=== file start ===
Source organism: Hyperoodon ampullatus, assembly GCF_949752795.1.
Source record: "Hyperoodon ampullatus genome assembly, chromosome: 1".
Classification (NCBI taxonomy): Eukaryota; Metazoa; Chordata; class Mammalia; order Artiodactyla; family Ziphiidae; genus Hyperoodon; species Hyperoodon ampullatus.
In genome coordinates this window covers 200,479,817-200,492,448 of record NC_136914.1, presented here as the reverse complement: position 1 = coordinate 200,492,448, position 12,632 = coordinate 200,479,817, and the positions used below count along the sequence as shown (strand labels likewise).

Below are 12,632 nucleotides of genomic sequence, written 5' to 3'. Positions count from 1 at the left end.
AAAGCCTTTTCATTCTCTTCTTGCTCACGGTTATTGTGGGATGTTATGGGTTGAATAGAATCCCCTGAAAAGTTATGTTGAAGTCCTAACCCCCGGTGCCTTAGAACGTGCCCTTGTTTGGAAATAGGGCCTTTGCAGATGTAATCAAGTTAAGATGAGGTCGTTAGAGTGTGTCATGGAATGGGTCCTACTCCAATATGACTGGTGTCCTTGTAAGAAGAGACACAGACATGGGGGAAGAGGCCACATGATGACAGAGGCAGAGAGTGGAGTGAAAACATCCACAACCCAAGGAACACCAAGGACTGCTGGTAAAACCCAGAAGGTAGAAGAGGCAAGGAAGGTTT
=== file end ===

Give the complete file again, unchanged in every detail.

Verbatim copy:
Source organism: Hyperoodon ampullatus, assembly GCF_949752795.1.
Source record: "Hyperoodon ampullatus genome assembly, chromosome: 1".
Classification (NCBI taxonomy): Eukaryota; Metazoa; Chordata; class Mammalia; order Artiodactyla; family Ziphiidae; genus Hyperoodon; species Hyperoodon ampullatus.
In genome coordinates this window covers 200,479,817-200,492,448 of record NC_136914.1, presented here as the reverse complement: position 1 = coordinate 200,492,448, position 12,632 = coordinate 200,479,817, and the positions used below count along the sequence as shown (strand labels likewise).

Below are 12,632 nucleotides of genomic sequence, written 5' to 3'. Positions count from 1 at the left end.
AAAGCCTTTTCATTCTCTTCTTGCTCACGGTTATTGTGGGATGTTATGGGTTGAATAGAATCCCCTGAAAAGTTATGTTGAAGTCCTAACCCCCGGTGCCTTAGAACGTGCCCTTGTTTGGAAATAGGGCCTTTGCAGATGTAATCAAGTTAAGATGAGGTCGTTAGAGTGTGTCATGGAATGGGTCCTACTCCAATATGACTGGTGTCCTTGTAAGAAGAGACACAGACATGGGGGAAGAGGCCACATGATGACAGAGGCAGAGAGTGGAGTGAAAACATCCACAACCCAAGGAACACCAAGGACTGCTGGTAAAACCCAGAAGGTAGAAGAGGCAAGGAAGGTTT